It may seem difficult at first to use your spirometer, but following these steps will help you quickly catch on:

  1. To use the incentive spirometer, sit upright in a comfortable chair or on the edge of your bed.
  2. Hold the incentive spirometer upright with both hands. Slide the indicator (located on the left when you are facing the spirometer) to the desired target level. Your doctor or respiratory therapist should tell you where to start, but 1250 millimeters (mm) is a good ballpark. (You may need to increase or decrease this depending on your needs.)
  3. Place the mouthpiece into your mouth and tightly seal your lips around it. Try not to block the mouthpiece with your tongue.
  4. Breathe in slowly and as deeply as possible. The piston that is resting below the indicator should now rise up inside the column.
  5. When you’ve reached your full inhale capacity, remove the mouthpiece and hold your breath for at least three seconds or as long as possible to allow the piston to fall back to the bottom of the column. If you start to feel dizzy or lightheaded, take a break.
  6. Exhale normally, then rest for a moment and cough to clear your airway of mucus if needed.
  7. Reposition the indicator at the level you obtained during your best effort.

Repeat these steps 10 to 12 times every hour you are awake, or as often as your doctor or respiratory therapist recommends. Aim to meet or beat the level you reached during your previous use.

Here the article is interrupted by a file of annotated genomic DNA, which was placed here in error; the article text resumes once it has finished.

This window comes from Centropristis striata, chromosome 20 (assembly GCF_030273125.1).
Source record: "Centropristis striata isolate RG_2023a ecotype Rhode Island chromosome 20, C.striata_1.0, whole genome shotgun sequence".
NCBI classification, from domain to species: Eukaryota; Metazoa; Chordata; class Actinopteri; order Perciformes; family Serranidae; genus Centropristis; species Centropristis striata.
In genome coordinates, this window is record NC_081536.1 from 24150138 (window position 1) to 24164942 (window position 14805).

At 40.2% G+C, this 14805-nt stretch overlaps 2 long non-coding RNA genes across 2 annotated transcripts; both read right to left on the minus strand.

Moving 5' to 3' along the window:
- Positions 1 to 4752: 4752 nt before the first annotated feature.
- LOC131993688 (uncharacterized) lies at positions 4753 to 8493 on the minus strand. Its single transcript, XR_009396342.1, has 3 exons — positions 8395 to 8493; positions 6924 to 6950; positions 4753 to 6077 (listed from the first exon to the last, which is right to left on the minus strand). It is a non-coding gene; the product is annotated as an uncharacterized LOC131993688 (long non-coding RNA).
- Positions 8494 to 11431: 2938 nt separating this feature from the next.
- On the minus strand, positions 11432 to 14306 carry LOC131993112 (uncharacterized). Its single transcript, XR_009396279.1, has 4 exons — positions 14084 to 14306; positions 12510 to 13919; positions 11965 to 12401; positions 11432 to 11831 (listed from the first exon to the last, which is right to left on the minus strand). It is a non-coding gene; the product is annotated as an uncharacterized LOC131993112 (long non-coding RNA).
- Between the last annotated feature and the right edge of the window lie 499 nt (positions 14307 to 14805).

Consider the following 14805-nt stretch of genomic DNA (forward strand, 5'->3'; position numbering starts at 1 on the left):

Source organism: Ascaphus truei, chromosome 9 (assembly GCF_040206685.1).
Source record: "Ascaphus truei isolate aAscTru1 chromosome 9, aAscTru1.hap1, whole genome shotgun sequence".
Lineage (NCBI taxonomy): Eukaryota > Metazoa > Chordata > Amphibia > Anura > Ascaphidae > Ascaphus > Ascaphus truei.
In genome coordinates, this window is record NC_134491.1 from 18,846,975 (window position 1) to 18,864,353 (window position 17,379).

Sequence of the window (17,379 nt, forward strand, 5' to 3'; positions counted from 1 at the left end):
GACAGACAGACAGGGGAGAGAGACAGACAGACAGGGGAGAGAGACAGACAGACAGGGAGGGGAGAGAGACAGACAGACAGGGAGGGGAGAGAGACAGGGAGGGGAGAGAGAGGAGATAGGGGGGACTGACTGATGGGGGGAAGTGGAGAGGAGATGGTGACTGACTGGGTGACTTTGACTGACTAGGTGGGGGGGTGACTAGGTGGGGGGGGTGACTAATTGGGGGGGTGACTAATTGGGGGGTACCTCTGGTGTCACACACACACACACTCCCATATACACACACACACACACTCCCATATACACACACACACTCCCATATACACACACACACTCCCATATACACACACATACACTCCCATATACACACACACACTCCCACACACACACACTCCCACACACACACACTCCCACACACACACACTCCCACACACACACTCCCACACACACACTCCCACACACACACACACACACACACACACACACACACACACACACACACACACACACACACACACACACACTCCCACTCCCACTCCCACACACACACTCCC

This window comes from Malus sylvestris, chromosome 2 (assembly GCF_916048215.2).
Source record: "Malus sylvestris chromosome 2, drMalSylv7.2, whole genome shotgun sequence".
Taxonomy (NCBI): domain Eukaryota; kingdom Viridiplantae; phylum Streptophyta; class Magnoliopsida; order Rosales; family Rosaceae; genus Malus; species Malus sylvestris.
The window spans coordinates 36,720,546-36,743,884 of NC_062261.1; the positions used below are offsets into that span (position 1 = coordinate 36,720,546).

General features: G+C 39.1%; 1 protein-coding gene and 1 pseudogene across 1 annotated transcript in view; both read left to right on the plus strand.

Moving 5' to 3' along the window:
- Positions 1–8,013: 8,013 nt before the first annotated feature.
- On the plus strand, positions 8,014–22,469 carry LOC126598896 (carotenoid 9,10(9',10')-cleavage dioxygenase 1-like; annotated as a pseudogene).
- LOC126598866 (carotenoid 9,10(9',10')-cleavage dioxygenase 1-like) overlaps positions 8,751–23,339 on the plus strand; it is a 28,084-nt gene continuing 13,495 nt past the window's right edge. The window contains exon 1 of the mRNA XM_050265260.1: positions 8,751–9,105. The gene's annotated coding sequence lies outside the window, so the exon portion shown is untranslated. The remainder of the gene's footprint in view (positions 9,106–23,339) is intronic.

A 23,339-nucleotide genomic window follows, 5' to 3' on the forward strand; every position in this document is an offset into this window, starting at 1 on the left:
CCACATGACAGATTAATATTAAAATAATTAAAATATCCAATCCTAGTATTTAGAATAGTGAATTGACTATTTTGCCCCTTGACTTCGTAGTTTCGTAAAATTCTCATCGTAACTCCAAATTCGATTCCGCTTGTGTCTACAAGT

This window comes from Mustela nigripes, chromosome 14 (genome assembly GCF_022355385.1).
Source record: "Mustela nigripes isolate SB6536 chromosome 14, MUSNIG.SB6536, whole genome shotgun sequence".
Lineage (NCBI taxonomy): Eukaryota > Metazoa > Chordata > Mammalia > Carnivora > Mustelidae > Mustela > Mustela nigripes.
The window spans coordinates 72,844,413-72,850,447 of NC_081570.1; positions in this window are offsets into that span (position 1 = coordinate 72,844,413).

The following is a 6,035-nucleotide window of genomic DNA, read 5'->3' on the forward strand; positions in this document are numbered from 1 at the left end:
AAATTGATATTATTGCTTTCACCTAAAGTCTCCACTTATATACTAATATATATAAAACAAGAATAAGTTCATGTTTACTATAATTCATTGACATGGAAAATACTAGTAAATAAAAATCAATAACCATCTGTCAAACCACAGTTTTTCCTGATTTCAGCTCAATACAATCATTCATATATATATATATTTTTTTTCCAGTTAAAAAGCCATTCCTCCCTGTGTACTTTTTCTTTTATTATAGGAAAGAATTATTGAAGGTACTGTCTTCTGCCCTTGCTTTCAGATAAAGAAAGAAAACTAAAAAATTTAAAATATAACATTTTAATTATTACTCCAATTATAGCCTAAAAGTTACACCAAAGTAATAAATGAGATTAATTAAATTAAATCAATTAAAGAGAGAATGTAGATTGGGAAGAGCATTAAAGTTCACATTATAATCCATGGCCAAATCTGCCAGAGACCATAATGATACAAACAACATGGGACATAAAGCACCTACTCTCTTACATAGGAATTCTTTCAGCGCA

If you do not reach your goal, do not get discouraged. You will improve with practice and as you heal.

At home

You are expected to be at home 3-4 days after your surgery.

  • You can supplement your diet, starting with low residue foods for 2 weeks and drinking more fluids and nutritious drinks, then after 2 weeks only start moving on to regular meals.
  • Chew chewing gum as often and as much as you want.

This starts as early as the day after surgery to meet your nutritional needs. If you experience any nausea or vomiting or abdominal pain, inform your nurse or doctor.

  • You should continue to stay active at home by taking walks, for example. You will feel increased fatigue from exercise, which could last a several weeks after the operation.
  • Avoid heavy load lifting (more than half of your body weight) for about 6 weeks after your surgery.

You will be given two(2) pain medications to manage your pain at home.

  1. Panadol (Paracetamol) for mild pain (take as instructed) 
  2. Another type for moderate pain (only when necessary) 

If the pain persists and increase over the time, please contact your doctor/nurse and inform them on your condition. 

You will receive a telephone call from your nurse (ward or SFUC) to check on your well being 2-3 days after discharge.

If you feel unwell, have a fever, worsening abdominal pain, bloatedness or vomiting, please inform the doctor/nurse. 

Please go the Accident & Emergency Department (A&E) if you unable to reach the doctor/nurse.


If you have any questions, please contact us at the following numbers:

Colorectal Services Nurse Coordinator:
Mrs. Hidaryati

SFUC General Number:
07-2257000 Ext 2371

Ward W4
07-2257000 Ext 2409/2774

Ward E2
07-2257000 Ext 2111/2110

Wad OW
07-2257000 Ext 3530